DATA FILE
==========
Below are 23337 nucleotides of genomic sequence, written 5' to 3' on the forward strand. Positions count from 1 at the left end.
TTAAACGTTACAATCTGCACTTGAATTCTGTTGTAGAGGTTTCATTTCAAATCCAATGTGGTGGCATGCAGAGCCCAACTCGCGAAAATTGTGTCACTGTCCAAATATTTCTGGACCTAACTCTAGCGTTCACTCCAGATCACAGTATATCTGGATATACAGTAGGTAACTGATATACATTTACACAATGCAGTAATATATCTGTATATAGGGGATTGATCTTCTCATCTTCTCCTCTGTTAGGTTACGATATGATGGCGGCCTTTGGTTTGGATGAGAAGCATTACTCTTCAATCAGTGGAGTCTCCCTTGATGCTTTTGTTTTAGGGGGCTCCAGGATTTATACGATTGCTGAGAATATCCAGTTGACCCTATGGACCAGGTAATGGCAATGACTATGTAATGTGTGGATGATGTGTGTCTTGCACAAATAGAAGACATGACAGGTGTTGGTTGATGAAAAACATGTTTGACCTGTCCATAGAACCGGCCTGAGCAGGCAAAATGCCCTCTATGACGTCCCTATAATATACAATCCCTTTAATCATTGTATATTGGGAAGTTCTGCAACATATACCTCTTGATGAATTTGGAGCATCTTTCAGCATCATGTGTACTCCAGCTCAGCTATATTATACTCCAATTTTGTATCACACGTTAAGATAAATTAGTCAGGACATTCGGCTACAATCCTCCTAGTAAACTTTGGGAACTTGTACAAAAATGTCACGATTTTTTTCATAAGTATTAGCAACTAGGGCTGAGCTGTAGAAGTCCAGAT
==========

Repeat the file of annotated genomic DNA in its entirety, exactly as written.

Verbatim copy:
Below are 23337 nucleotides of genomic sequence, written 5' to 3' on the forward strand. Positions count from 1 at the left end.
TTAAACGTTACAATCTGCACTTGAATTCTGTTGTAGAGGTTTCATTTCAAATCCAATGTGGTGGCATGCAGAGCCCAACTCGCGAAAATTGTGTCACTGTCCAAATATTTCTGGACCTAACTCTAGCGTTCACTCCAGATCACAGTATATCTGGATATACAGTAGGTAACTGATATACATTTACACAATGCAGTAATATATCTGTATATAGGGGATTGATCTTCTCATCTTCTCCTCTGTTAGGTTACGATATGATGGCGGCCTTTGGTTTGGATGAGAAGCATTACTCTTCAATCAGTGGAGTCTCCCTTGATGCTTTTGTTTTAGGGGGCTCCAGGATTTATACGATTGCTGAGAATATCCAGTTGACCCTATGGACCAGGTAATGGCAATGACTATGTAATGTGTGGATGATGTGTGTCTTGCACAAATAGAAGACATGACAGGTGTTGGTTGATGAAAAACATGTTTGACCTGTCCATAGAACCGGCCTGAGCAGGCAAAATGCCCTCTATGACGTCCCTATAATATACAATCCCTTTAATCATTGTATATTGGGAAGTTCTGCAACATATACCTCTTGATGAATTTGGAGCATCTTTCAGCATCATGTGTACTCCAGCTCAGCTATATTATACTCCAATTTTGTATCACACGTTAAGATAAATTAGTCAGGACATTCGGCTACAATCCTCCTAGTAAACTTTGGGAACTTGTACAAAAATGTCACGATTTTTTTCATAAGTATTAGCAACTAGGGCTGAGCTGTAGAAGTCCAGAT